I mean a human head. And have the person live on? Could you switch heads? Brains? Why would this be so much different from putting together an arm or a leg?
Head Transplant. Sort of, but not very well at the moment.
In principle, I would think so, but it would be an astonishingly complex operation and you’d have a very short time to complete it before the patient died; if the brain is not oxygenated it dies pretty quickly. Plus, your patient would be at best quadriplegic; once the spinal column has been transected, I don’t think you acheive very much by rejoining it.
You probably can but brain cells would have been dead cellularly before you can complete the operation.
OK, this is blatantly wrong. Is there something about evidence that this board doesn’t like? I posted the Wikipedia article that goes into great depth about the procedure. The transplant can be done well enough. We can’t (at the moment) connect the spinal cord, so no control of the body. When it’s been done, the victim - that is, subject - often dies of infection, but transplanted dog heads have lived up to 29 days.
But your evidence relates to head transplants, in which a head is only severed for the purposes of transplant, and arrangements have been made in advance to keep the head alive during the operation. The OP asks about a “severed head” with no context, and of course most severing of human heads does not arise in the context of planned transplant surgery. If a human head is severed in an accident or in a execution by beheading, can it be reattached? No; it will die very quickly. Even if we could successfully carry out a human head transplant operation, we still wouldn’t be able to reattach human heads severed in the circumstances in which, in practice, human heads are severed.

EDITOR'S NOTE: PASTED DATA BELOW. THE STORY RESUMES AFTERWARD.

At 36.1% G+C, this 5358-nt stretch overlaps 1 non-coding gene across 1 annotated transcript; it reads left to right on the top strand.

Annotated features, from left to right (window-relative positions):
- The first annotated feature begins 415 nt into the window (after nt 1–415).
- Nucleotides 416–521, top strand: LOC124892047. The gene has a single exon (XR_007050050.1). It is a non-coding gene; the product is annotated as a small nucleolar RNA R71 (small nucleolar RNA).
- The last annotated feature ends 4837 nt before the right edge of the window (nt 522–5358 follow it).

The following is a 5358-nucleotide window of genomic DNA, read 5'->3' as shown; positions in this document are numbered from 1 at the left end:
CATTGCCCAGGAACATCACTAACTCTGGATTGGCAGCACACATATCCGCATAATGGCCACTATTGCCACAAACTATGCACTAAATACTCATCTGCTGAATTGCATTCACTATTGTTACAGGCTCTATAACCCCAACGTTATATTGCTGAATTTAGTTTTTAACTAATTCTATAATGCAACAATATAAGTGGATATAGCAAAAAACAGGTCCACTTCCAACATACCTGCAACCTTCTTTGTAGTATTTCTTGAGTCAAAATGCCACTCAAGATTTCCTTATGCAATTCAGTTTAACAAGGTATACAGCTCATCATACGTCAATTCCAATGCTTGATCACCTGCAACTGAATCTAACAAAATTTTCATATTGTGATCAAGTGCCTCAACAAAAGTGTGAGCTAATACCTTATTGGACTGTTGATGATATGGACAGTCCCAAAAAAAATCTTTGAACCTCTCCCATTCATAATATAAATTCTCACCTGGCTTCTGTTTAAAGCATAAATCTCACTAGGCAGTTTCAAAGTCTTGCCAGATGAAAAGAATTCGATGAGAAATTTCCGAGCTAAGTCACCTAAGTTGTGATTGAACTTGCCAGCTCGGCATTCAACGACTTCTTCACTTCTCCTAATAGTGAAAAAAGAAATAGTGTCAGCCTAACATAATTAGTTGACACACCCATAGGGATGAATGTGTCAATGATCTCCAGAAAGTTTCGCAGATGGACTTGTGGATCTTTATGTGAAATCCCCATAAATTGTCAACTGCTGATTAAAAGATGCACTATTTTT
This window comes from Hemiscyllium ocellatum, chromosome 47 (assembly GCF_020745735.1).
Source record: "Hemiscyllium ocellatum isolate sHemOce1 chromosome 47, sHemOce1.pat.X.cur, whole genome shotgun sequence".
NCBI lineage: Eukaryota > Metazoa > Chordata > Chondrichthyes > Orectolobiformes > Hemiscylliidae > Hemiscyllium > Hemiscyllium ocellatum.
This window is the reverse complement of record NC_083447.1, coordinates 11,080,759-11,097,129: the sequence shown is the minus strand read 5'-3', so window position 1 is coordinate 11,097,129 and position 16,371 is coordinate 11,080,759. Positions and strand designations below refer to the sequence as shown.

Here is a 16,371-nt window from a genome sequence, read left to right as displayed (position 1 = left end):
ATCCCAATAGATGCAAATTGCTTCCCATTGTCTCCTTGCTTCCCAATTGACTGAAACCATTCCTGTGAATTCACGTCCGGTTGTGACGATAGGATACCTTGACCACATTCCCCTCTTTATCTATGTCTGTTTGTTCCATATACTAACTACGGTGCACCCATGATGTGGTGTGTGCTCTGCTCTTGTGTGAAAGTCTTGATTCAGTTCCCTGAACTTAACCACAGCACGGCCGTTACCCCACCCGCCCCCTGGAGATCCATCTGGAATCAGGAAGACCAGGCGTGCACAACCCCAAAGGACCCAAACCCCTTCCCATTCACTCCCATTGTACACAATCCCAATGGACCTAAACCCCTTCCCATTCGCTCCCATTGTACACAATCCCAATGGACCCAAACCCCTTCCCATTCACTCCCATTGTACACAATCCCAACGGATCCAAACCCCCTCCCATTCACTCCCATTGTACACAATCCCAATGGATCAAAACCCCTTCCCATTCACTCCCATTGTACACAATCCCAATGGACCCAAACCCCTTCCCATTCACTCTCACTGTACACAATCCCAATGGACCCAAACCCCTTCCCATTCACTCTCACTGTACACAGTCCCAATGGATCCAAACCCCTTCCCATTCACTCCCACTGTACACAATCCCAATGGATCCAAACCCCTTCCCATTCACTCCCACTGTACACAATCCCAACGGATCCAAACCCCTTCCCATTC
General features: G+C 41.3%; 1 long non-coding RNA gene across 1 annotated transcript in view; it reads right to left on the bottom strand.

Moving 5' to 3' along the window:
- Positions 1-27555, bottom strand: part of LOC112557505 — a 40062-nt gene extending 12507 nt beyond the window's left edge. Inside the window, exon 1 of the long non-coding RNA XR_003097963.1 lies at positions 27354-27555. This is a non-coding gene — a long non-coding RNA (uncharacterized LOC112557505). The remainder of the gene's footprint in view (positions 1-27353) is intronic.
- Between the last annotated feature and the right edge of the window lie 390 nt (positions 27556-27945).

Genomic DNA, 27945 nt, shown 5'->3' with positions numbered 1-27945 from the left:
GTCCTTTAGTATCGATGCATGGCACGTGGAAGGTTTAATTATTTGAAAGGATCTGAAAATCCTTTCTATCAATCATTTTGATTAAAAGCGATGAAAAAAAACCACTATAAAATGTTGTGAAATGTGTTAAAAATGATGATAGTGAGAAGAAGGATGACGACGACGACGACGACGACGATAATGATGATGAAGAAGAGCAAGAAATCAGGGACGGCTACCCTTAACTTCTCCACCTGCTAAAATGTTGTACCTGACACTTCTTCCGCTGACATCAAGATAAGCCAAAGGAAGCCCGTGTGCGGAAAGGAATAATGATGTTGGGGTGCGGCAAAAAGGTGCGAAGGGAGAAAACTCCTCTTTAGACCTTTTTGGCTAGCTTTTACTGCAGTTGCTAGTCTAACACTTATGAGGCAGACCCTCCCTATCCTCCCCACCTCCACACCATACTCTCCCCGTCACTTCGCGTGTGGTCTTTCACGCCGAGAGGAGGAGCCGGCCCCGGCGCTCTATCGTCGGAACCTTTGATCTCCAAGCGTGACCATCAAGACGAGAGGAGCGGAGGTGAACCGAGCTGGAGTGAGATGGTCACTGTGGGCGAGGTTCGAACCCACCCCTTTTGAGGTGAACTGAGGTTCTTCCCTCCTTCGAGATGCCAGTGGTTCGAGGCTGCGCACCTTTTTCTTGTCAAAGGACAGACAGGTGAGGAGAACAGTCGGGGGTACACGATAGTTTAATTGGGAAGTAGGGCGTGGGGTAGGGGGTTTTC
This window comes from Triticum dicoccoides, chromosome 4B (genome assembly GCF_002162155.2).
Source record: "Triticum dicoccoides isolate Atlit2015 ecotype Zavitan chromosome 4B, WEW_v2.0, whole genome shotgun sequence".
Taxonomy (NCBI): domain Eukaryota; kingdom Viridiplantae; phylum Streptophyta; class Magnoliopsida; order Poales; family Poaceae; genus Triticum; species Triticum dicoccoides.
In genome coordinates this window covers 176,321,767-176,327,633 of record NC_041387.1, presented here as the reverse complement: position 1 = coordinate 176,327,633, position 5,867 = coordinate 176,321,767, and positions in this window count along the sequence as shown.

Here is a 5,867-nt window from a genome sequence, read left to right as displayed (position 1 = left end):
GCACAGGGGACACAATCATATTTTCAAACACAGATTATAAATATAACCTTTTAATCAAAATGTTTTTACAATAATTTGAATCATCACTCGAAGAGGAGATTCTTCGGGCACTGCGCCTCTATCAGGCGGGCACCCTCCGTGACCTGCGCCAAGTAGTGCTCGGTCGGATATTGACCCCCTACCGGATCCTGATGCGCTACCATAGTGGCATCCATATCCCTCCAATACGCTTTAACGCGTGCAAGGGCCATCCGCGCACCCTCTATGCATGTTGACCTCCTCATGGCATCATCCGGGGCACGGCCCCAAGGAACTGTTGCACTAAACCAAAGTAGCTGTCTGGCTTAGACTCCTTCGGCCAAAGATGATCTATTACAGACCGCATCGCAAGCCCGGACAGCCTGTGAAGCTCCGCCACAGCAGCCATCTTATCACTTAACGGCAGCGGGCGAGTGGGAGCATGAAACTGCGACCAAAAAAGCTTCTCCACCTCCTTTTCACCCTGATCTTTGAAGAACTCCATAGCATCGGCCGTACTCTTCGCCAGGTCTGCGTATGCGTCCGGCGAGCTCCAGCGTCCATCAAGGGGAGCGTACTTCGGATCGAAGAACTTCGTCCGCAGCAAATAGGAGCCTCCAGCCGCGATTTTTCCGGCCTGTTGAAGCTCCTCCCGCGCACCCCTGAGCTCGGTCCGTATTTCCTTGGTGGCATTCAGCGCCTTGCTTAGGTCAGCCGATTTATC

OK, sure. I guess I just read the question as doing a transplant for the normal reasons you do transplants: An organ is failing and you need a new one. In this case, the “organ” is instead the whole body, but same principle.